Laboratory issues in the detection and reporting of antibacterial resistance

J. H. Jorgensen

Research output: Contribution to journalArticle

9 Scopus citations

Abstract

A task of increasing importance for the clinical microbiology laboratory is the detection of antimicrobial resistance among bacterial isolates from individuals with both life-threatening and localized bacterial infections. The goal of an antimicrobial susceptibility test is to detect acquired resistance or to measure the degree of susceptibility of an isolate in an effort to assure the likelihood of successful chemotherapy of a patient's infection. Clinically important resistance has emerged recently among several bacterial groups and species, for example, vancomycin and high-level aminoglycoside resistance among Enterococcus species, penicillin and multi-drug resistance among Streptococcus pneumoniae, and beta-lactamase-mediated resistance among several members of the family Enterobacteriaceae. Fortunately, some important bacterial pathogens have not yet developed resistance and thus continue to be responsive to empiric therapeutic drug regimens, for example, penicillin therapy for beta-hemolytic streptococcal infections, and macrolide therapy of legionellosis. Susceptibility testing is most important with the common bacterial pathogens that are not predictably susceptible to drugs of choice because of acquired resistance mechanisms, for example, members of the family Enterobacteriaceae, Pseudomonas spp, Staphylococcus spp, Enterococcus spp, Haemophilus influenzae, Neisseria gonorrhoeae, Streptococcus pneumoniae, and certain viridans group streptococci. This article will review currently available methods for antibacterial susceptibility testing and discuss the strengths and weaknesses of the various approaches.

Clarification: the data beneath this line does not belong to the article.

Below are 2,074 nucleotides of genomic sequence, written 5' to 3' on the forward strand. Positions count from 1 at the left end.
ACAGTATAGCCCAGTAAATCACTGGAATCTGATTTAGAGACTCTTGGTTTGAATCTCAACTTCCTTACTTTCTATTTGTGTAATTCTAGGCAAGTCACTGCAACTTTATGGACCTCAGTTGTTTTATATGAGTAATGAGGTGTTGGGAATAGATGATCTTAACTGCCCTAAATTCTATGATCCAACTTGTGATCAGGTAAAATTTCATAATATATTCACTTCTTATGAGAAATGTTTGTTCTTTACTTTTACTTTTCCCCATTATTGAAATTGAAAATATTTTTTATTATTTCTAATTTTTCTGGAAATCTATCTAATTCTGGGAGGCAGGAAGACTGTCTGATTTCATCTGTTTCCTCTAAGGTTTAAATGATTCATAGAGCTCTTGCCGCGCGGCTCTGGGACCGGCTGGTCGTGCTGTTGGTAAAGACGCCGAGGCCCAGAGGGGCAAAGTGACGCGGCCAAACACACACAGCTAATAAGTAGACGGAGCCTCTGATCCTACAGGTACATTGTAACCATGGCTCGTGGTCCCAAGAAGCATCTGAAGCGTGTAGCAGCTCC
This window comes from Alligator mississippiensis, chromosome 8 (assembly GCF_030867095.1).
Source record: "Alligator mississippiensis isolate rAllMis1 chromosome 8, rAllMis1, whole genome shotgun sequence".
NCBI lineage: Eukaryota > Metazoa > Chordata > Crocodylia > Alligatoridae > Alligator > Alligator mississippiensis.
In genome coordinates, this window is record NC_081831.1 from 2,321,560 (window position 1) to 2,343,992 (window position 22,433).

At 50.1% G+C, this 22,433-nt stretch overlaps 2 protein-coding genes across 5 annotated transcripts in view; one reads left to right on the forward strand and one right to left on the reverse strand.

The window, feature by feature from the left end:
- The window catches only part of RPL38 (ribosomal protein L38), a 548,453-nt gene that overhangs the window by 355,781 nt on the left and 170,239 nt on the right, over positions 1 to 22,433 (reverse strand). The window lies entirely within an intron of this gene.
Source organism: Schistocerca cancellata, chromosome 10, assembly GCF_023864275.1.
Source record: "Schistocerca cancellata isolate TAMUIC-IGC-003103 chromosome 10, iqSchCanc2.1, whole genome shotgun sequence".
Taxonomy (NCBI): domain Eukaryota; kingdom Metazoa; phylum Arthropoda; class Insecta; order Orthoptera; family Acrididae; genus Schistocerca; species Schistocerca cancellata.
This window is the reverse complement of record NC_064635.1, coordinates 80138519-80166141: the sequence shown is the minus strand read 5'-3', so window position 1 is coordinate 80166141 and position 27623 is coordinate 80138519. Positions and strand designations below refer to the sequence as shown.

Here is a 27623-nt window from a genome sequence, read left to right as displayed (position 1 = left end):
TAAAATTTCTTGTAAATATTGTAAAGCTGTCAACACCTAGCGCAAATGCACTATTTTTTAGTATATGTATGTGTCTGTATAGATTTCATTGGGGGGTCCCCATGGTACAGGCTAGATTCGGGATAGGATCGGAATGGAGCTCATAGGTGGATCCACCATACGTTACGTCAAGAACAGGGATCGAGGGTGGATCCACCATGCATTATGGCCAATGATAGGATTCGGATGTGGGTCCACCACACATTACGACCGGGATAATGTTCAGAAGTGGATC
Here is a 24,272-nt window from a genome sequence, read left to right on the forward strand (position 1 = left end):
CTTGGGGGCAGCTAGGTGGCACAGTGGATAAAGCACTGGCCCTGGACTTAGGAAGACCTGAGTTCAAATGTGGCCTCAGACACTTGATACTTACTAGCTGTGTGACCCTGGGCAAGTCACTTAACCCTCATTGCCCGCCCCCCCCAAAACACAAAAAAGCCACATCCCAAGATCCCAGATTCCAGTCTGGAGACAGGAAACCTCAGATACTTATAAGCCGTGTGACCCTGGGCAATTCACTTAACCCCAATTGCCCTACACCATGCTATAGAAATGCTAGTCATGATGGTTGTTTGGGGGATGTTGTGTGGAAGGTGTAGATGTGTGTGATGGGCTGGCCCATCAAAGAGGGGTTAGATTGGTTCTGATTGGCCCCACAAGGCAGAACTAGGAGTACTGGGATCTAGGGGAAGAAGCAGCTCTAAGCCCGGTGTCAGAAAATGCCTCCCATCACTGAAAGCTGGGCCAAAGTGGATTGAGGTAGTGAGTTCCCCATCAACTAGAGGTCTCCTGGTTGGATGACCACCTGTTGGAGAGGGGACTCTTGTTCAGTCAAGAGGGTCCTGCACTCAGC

Original languageEnglish (US)
Pages (from-to)785-802
Number of pages18
JournalInfectious disease clinics of North America
Volume11
Issue number4
DOIs
StatePublished - Jan 1 1997

ASJC Scopus subject areas

  • Microbiology (medical)
  • Infectious Diseases

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